First published in 1977, The Jewish Mind is a sweeping intellectual history of the Jews. Patai analyzes the historic encounters between the Jews and various cultures, as well as delving into the depths of the contemporary Jewish mind.
In this monumental work, Raphael Patai opens up an entirely new field of cultural history by tracing Jewish alchemy from antiquity to the nineteenth century. Until now there has been little attention given to the significant role that Jews played in the field of alchemy. Here, drawing on an enormous range of previously unexplored sources, Patai reveals that Jews were major players in what was for centuries one of humanity's most compelling intellectual obsessions. Originally published in 1994. The Princeton Legacy Library uses the latest print-on-demand technology to again make available previously out-of-print books from the distinguished backlist of Princeton University Press. These editions preserve the original texts of these important books while presenting them in durable paperback and hardcover editions. The goal of the Princeton Legacy Library is to vastly increase access to the rich scholarly heritage found in the thousands of books published by Princeton University Press since its founding in 1905.
The Jews of Hungary is the first comprehensive history in any language of the unique Jewish community that has lived in the Carpathian Basin for eighteen centuries, from Roman times to the present. Noted historian and anthropologist Raphael Patai, himself a native of Hungary, tells in this pioneering study the fascinating story of the struggles, achievements, and setbacks that marked the flow of history for the Hungarian Jews. He traces their seminal role in Hungarian politics, finance, industry, science, medicine, arts, and literature, and their surprisingly rich contributions to Jewish scholarship and religious leadership both inside Hungary and in the Western world. In the early centuries...
In 1839, Muslims attacked the Jews of Meshhed, murdering 36 of them, and forcing the conversion of the rest. While some managed to escape across the Afghan border, and some turned into true believing Muslims, the majority adopted Islam only outwardly, while secretly adhering to their Jewish faith. Jadid al-Islam is the fascinating story of how this community managed to survive, at the risk of their lives, as crypto-Jews in an inimical Shi'i Muslim environment. Based on unpublished original Persian sources and interviews with members of the existing Meshhed community in Jerusalem and New York, this study documents the history, traditions, tales, customs, and institutions of the Jadid al-Islam—"New Muslims."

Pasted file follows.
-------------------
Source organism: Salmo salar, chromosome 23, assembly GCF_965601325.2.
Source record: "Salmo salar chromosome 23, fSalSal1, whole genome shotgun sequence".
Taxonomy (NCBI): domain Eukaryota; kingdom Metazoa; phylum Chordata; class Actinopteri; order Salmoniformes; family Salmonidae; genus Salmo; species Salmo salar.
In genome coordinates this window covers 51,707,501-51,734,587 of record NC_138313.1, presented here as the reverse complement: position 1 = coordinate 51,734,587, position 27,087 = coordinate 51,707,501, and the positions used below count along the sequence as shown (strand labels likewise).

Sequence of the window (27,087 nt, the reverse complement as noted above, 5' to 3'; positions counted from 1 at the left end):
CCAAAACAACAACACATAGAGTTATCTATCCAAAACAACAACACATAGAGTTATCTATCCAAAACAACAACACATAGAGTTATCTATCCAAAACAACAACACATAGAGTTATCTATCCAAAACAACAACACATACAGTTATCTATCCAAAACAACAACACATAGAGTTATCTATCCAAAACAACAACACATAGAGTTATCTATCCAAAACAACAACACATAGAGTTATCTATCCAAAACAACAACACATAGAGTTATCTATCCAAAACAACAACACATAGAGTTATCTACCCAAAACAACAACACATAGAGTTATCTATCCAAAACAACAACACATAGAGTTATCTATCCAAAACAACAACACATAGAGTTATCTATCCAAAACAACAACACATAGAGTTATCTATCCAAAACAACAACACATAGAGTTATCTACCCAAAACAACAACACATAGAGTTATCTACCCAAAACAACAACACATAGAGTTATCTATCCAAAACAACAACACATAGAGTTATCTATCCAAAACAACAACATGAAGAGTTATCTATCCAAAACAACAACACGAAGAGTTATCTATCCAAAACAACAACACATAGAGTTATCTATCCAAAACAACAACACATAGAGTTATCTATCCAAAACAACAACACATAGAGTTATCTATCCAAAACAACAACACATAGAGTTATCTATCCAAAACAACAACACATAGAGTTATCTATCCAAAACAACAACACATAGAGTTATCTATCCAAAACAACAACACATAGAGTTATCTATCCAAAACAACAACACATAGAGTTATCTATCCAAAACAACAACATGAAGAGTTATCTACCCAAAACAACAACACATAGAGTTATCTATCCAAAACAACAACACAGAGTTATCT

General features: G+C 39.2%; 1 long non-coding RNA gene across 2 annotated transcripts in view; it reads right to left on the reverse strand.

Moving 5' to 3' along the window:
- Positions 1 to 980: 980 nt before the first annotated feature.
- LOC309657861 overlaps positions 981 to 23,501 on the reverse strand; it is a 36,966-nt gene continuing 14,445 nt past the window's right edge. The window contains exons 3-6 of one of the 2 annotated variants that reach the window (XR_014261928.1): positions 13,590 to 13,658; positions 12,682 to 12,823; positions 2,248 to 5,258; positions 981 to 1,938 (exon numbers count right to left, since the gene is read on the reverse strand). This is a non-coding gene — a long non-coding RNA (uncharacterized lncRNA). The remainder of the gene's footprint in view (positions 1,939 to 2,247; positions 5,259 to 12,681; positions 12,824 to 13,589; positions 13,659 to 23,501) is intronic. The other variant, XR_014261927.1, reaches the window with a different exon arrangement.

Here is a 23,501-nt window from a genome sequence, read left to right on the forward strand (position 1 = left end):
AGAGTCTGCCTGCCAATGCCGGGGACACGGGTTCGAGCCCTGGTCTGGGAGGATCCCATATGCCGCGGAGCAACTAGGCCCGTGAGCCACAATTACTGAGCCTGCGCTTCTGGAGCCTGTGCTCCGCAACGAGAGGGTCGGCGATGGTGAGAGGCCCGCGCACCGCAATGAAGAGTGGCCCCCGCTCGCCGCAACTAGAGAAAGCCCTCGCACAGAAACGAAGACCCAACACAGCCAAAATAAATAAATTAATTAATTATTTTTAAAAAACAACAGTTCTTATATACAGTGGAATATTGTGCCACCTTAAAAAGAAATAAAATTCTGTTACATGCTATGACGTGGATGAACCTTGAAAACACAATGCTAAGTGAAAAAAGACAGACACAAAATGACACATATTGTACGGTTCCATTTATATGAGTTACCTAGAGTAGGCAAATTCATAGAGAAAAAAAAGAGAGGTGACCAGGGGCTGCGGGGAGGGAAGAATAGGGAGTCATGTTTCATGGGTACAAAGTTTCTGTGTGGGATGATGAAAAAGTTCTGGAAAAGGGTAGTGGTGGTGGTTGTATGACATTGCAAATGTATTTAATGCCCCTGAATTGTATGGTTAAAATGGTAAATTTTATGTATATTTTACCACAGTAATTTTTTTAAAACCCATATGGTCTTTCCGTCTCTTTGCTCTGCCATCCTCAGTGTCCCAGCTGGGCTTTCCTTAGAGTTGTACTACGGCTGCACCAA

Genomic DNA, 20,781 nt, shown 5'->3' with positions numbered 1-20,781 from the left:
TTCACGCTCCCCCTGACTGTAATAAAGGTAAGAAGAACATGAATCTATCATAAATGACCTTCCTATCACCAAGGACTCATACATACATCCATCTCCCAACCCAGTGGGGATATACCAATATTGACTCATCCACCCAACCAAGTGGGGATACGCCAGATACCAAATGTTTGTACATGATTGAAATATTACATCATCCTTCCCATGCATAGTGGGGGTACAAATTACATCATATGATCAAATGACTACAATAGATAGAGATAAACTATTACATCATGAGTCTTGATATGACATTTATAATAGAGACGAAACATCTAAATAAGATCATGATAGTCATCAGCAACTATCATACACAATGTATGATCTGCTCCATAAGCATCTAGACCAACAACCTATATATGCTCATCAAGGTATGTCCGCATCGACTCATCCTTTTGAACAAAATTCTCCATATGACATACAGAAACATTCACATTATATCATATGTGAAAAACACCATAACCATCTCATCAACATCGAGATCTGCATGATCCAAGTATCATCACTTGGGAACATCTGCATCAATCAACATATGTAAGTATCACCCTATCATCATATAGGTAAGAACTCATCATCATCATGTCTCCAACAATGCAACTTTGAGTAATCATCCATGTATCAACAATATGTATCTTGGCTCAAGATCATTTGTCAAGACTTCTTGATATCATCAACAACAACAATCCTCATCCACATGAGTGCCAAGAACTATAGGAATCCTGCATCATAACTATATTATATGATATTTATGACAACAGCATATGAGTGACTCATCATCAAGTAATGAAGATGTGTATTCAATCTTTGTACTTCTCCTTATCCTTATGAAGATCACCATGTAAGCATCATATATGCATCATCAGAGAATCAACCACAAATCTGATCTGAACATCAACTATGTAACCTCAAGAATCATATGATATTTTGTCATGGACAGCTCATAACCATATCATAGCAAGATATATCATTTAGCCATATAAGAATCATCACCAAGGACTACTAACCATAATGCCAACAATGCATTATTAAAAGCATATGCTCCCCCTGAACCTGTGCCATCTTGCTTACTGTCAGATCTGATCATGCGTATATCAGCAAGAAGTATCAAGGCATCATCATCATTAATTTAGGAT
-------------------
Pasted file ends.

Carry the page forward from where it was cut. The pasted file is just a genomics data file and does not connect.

The Kingdom of Jordan stands strategically amidst the countries of the Near East, bordered by Israel, Syria, Iraq, and Saudi Arabia. A small country, poor in resources, it is torn by conflicting tensions and policies and by strife between pro-Western and pro-Soviet elements. This study of Jordan in the English language surveys all aspects of Jordan's life: the land, the people, their history, politics, economy, society, and culture. Mr. Patai fully considers the issue of Westernization versus traditionalism and its probable bearing on Jordan’s future. Originally published in 1958. The Princeton Legacy Library uses the latest print-on-demand technology to again make available previously out-of-print books from the distinguished backlist of Princeton University Press. These editions preserve the original texts of these important books while presenting them in durable paperback and hardcover editions. The goal of the Princeton Legacy Library is to vastly increase access to the rich scholarly heritage found in the thousands of books published by Princeton University Press since its founding in 1905.
Picking up from Apprentice in Budapest, the first volume of Raphael Patai's autobiography, Journeyman in Jerusalem presents the fascinating journey of a young scholar struggling to make his way in the midst of often trying circumstances while a nation-in-the-making struggles to establish itself. The book covers fifteen years--1933 to 1947--during which the Yishuv, the Jewish community of Palestine, experienced one of the most turbulent periods of its history. This volume is an invaluable record of this era and of the early life of its author, who was to become one of the most respected Jewish scholars of the twentieth century.
The tribulations experienced by the five Patais (Raphael, his father, mother, brother, and sister), as well as their interactions with many well-known Jewish leaders, authors, and scholars of the 1930s both in Hungary and Palestine, spring to life in fascinating detail in the letters presented in Between Budapest and Jerusalem. Rich in source material, this book provides rare insight into the life of one of the first families of Hungary and Palestine, the twilight of the Hungarian Jewish community, the initial phase of Jewish nation-building in Palestine, and the Arab-Jewish struggle for that much-contested and much-loved land.